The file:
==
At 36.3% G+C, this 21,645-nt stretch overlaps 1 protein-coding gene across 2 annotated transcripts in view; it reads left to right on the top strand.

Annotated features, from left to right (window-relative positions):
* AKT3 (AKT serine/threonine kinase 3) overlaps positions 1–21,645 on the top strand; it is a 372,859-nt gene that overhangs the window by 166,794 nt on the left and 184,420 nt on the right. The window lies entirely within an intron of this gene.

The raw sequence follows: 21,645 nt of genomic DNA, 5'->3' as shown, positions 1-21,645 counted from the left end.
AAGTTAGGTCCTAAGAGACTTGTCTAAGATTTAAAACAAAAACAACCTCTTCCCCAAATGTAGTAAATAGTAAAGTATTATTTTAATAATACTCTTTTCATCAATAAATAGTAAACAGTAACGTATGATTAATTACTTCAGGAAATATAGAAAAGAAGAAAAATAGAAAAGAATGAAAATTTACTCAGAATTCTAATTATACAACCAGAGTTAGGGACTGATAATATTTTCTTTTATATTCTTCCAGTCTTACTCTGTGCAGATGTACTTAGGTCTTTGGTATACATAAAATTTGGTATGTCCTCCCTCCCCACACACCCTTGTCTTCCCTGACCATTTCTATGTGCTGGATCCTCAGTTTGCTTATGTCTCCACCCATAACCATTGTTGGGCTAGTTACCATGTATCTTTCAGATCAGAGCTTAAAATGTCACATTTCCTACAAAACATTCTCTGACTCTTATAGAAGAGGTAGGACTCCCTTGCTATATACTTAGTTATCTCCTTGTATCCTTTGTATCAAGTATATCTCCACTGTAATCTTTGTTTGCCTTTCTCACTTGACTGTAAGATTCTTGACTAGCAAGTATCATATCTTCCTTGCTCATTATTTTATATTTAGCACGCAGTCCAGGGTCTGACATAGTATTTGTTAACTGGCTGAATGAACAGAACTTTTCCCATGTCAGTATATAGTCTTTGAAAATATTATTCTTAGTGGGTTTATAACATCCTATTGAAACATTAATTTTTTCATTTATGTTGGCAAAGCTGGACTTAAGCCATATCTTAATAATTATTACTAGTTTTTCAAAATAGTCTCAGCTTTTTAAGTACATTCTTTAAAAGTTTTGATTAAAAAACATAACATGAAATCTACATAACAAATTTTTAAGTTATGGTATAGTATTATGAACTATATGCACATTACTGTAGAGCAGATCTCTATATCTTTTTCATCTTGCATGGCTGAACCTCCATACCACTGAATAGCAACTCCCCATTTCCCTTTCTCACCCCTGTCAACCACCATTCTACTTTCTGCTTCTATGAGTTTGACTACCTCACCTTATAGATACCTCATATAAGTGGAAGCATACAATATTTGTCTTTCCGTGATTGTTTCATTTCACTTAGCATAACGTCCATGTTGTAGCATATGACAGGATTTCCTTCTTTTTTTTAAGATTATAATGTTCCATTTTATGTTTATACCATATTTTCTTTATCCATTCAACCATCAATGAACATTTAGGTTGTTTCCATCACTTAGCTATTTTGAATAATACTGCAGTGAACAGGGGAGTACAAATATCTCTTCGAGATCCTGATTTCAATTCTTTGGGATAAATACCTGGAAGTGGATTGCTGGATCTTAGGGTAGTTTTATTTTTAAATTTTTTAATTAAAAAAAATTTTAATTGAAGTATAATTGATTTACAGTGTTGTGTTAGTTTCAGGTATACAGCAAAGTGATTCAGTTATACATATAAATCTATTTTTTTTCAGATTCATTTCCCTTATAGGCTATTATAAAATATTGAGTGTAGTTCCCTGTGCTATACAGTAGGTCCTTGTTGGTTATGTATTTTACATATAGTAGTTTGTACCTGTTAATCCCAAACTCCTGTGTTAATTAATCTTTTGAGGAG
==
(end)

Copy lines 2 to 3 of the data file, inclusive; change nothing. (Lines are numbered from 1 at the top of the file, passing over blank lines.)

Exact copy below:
Annotated features, from left to right (window-relative positions):
* AKT3 (AKT serine/threonine kinase 3) overlaps positions 1–21,645 on the top strand; it is a 372,859-nt gene that overhangs the window by 166,794 nt on the left and 184,420 nt on the right. The window lies entirely within an intron of this gene.